A recent survey regarding current downturns in the market value of 18 global and Gulf banks during the period from end of September 2008 until the close of trading on Sunday 22nd of February 2009, showed that Al Rajhi Bank is ahead of all other Gulf banks in terms of market value which amounted of $22.4 billion.
The survey prepared by Kuwait’s Al-Qabas newspaper showed that Al Rajhi Bank surpasses the National Bank of Kuwait, which was ranked second with a market value of $10.81 billion. SAMBA was third with $9.8 billion, while the Saudi British Bank (SABB) ranked fourth with $9.44 billion and Kuwaiti Fund House was fifth on the list with a market value of $7.91billion.
Furthermore, according to the survey results Al-Rajhi Bank was ahead of leading global banks, including: Morgan Stanley with $20.88 billion, Deutsche Bank with $13.83 billion, Barclays with $11.58 billion, Royal Bank of Scotland (RBS) with $10.93 billion and CitiBank with $10.63 billion. The National Bank of Kuwait had a bigger market value from AlRajhi Bank.
The survey concluded that HSBC is the largest bank on the list in terms of market value with $83.72 billion, G.P. Morgan came in the second place with $74.72 billion, while Wells Fargo came third with $45.37 billion.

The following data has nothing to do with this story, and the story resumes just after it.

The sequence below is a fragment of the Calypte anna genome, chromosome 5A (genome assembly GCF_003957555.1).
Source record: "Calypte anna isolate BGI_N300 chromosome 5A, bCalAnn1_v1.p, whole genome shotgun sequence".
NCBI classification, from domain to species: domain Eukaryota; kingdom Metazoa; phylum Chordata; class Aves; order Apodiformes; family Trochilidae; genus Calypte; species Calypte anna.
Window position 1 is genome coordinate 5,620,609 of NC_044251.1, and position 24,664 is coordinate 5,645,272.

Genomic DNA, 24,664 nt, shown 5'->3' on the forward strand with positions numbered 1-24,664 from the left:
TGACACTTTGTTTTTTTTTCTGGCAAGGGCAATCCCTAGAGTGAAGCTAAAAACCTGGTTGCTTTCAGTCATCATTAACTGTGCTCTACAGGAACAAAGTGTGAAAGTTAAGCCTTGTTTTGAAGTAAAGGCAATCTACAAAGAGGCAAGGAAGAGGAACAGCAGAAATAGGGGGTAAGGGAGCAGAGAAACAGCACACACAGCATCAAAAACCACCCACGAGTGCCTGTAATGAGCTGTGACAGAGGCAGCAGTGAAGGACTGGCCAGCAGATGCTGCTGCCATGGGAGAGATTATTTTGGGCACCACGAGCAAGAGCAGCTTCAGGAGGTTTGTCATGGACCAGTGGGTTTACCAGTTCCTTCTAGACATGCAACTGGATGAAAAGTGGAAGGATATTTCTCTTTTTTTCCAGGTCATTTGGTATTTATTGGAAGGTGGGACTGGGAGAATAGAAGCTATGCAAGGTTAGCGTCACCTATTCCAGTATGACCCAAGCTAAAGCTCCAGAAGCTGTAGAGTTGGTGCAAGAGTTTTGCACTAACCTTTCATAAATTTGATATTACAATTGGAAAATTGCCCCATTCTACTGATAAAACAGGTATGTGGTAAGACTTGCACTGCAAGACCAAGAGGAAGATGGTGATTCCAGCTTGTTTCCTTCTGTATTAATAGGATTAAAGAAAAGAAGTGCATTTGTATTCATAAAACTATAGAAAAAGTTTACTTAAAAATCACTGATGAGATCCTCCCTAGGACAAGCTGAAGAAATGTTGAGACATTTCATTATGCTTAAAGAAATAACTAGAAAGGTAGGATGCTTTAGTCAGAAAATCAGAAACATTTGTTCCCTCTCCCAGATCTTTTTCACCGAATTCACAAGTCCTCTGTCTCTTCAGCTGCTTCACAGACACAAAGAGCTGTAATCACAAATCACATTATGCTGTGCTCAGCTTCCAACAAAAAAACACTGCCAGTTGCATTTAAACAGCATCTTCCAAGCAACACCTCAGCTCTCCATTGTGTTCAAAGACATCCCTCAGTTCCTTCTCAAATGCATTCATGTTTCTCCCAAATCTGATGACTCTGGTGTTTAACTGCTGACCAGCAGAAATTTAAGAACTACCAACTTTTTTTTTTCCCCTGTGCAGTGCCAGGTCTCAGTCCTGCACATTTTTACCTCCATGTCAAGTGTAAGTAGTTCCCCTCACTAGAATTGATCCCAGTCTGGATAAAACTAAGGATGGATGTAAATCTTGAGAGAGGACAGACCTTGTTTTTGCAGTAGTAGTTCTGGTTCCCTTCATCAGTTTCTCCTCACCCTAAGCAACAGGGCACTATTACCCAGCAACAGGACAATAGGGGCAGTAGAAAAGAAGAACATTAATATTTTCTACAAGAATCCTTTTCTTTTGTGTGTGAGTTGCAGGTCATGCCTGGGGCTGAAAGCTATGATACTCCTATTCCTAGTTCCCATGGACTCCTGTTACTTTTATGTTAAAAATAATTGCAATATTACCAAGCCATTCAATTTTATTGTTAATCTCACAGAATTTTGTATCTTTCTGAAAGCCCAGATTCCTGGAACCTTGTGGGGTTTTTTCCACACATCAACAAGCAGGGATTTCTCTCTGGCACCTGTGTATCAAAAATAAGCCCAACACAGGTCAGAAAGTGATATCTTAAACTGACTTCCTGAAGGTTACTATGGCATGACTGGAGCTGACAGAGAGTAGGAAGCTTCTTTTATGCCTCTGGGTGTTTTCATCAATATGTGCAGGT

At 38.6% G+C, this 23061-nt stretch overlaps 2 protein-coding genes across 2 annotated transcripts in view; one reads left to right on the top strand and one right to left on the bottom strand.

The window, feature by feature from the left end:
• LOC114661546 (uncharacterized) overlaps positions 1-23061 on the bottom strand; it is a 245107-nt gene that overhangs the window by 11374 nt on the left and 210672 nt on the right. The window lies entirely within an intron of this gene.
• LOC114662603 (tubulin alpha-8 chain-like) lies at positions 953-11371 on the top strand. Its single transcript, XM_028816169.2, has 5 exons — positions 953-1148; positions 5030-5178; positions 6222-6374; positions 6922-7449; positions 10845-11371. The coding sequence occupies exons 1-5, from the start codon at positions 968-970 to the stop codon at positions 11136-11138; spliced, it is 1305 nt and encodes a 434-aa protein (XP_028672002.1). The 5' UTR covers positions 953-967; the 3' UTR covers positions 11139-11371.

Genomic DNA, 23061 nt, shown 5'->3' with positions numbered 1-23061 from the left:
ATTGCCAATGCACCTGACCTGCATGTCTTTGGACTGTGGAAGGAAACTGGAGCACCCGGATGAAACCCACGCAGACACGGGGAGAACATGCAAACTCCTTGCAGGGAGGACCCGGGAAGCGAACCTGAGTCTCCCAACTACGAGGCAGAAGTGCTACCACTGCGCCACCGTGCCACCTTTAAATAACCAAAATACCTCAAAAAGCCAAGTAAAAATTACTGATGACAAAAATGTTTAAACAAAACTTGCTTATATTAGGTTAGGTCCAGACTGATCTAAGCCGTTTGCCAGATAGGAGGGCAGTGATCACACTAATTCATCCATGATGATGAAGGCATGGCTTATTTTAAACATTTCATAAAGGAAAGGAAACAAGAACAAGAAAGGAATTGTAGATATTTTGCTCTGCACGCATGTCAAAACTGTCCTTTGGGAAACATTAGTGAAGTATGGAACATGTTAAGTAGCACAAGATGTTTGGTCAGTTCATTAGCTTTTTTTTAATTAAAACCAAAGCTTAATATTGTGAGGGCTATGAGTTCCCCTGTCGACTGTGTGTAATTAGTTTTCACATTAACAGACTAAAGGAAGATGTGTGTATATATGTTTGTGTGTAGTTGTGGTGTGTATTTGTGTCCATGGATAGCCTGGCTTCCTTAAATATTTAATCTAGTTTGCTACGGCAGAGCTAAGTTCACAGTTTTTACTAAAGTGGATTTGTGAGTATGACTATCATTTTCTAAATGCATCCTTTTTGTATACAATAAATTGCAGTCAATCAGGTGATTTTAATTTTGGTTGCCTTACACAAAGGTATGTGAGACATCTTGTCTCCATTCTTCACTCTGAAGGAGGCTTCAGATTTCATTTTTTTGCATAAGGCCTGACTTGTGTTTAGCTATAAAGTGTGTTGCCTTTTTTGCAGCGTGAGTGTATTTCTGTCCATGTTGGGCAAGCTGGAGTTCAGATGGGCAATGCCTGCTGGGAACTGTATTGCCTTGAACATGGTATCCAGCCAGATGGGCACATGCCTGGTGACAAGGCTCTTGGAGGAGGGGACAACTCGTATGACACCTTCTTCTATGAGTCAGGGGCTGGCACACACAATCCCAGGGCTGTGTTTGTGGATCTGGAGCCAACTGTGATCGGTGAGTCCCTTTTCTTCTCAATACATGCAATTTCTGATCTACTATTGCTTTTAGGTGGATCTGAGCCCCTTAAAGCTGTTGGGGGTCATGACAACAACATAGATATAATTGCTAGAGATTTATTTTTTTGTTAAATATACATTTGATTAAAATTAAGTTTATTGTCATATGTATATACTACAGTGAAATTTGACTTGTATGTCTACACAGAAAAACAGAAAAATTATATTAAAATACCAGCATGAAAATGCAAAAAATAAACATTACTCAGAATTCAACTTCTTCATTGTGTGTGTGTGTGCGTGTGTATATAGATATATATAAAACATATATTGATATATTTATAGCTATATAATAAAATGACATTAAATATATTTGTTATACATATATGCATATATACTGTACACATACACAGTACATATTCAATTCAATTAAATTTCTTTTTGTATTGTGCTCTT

Since the end of last September until the end of 22nd of February 2009, RBS was the bank that lost the most in market value with a drop of 91.3 %, falling from $126.27 billion to $10.93 billion on 30th September 2008. CitiBank was the second biggest loser with a drop of 90.5%, its market value falling to $10.63 billion from $111.78 billion by end of September 2008. Bank of America was in third place with an 89.1% drop in market value, down from $222.54 billion to $24.23 billion by end of September 2008. Significantly, the survey results showed that the market values of Gulf banks were less affected than their global counterparts.
The survey noted that several bankers expressed the opinion that among the factors that made the market values of Gulf banks less susceptible to the global crisis are: their activities are mainly concentrated on the local market as opposed to global banks that expanded their lending operations to a number of countries around the world; Gulf banks were not affected by the real estate mortgages crisis in USA; and ready availability of liquidity because the Gulf countries were supporting local banks by depositing substantial revenues.
Financial allocations against failure in payments are considered to be the most important element that made the market values of Gulf less affected by the crisis. Beginning in the fourth quarter of last year, the substantial allocations made by Gulf banks are considered as a guarantee of their ability to cope with any effects of the global crisis and defaults in loan repayments.
Local bankers consider that despite the profits of Gulf banks being affected by their allocations, they gain in assurance against serious effects. Furthermore, the excellent profits achieved by Gulf banks during 2008 reflect their strong performance and ability to survive the current crisis.
The survey also noted several other factors that made Gulf Banks’ market values less affected by the global crisis, these being semi-guaranteed consumer loans, the central banks’ major role in eliminating risks of local banks, and substantial government spending to compensate for the shortage of funds for private sector projects.